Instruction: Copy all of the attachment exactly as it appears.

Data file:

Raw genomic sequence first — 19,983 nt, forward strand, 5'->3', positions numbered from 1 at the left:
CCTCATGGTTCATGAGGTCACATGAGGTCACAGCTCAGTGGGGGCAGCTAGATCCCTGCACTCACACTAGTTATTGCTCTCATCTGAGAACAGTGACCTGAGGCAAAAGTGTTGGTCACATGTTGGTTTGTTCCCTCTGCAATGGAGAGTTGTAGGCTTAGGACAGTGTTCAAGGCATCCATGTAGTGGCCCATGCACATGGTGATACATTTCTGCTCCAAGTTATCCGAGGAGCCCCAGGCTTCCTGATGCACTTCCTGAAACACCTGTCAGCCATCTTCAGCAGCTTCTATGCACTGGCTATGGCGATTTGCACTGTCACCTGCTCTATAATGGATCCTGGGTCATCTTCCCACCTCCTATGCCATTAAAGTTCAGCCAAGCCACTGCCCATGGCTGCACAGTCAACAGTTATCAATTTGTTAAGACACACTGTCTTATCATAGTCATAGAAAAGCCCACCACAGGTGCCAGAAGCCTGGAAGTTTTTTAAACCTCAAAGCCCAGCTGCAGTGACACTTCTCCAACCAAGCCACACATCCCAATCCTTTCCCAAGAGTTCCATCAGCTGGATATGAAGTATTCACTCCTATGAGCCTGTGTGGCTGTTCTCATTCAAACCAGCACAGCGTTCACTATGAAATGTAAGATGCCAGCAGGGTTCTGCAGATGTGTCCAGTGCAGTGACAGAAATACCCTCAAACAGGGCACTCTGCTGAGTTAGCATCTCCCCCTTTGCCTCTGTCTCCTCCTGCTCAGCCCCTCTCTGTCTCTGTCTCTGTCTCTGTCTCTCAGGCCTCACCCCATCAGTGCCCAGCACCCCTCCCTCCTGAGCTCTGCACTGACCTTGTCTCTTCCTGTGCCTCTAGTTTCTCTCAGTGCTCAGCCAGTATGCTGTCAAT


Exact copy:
Raw genomic sequence first — 19,983 nt, forward strand, 5'->3', positions numbered from 1 at the left:
CCTCATGGTTCATGAGGTCACATGAGGTCACAGCTCAGTGGGGGCAGCTAGATCCCTGCACTCACACTAGTTATTGCTCTCATCTGAGAACAGTGACCTGAGGCAAAAGTGTTGGTCACATGTTGGTTTGTTCCCTCTGCAATGGAGAGTTGTAGGCTTAGGACAGTGTTCAAGGCATCCATGTAGTGGCCCATGCACATGGTGATACATTTCTGCTCCAAGTTATCCGAGGAGCCCCAGGCTTCCTGATGCACTTCCTGAAACACCTGTCAGCCATCTTCAGCAGCTTCTATGCACTGGCTATGGCGATTTGCACTGTCACCTGCTCTATAATGGATCCTGGGTCATCTTCCCACCTCCTATGCCATTAAAGTTCAGCCAAGCCACTGCCCATGGCTGCACAGTCAACAGTTATCAATTTGTTAAGACACACTGTCTTATCATAGTCATAGAAAAGCCCACCACAGGTGCCAGAAGCCTGGAAGTTTTTTAAACCTCAAAGCCCAGCTGCAGTGACACTTCTCCAACCAAGCCACACATCCCAATCCTTTCCCAAGAGTTCCATCAGCTGGATATGAAGTATTCACTCCTATGAGCCTGTGTGGCTGTTCTCATTCAAACCAGCACAGCGTTCACTATGAAATGTAAGATGCCAGCAGGGTTCTGCAGATGTGTCCAGTGCAGTGACAGAAATACCCTCAAACAGGGCACTCTGCTGAGTTAGCATCTCCCCCTTTGCCTCTGTCTCCTCCTGCTCAGCCCCTCTCTGTCTCTGTCTCTGTCTCTGTCTCTCAGGCCTCACCCCATCAGTGCCCAGCACCCCTCCCTCCTGAGCTCTGCACTGACCTTGTCTCTTCCTGTGCCTCTAGTTTCTCTCAGTGCTCAGCCAGTATGCTGTCAAT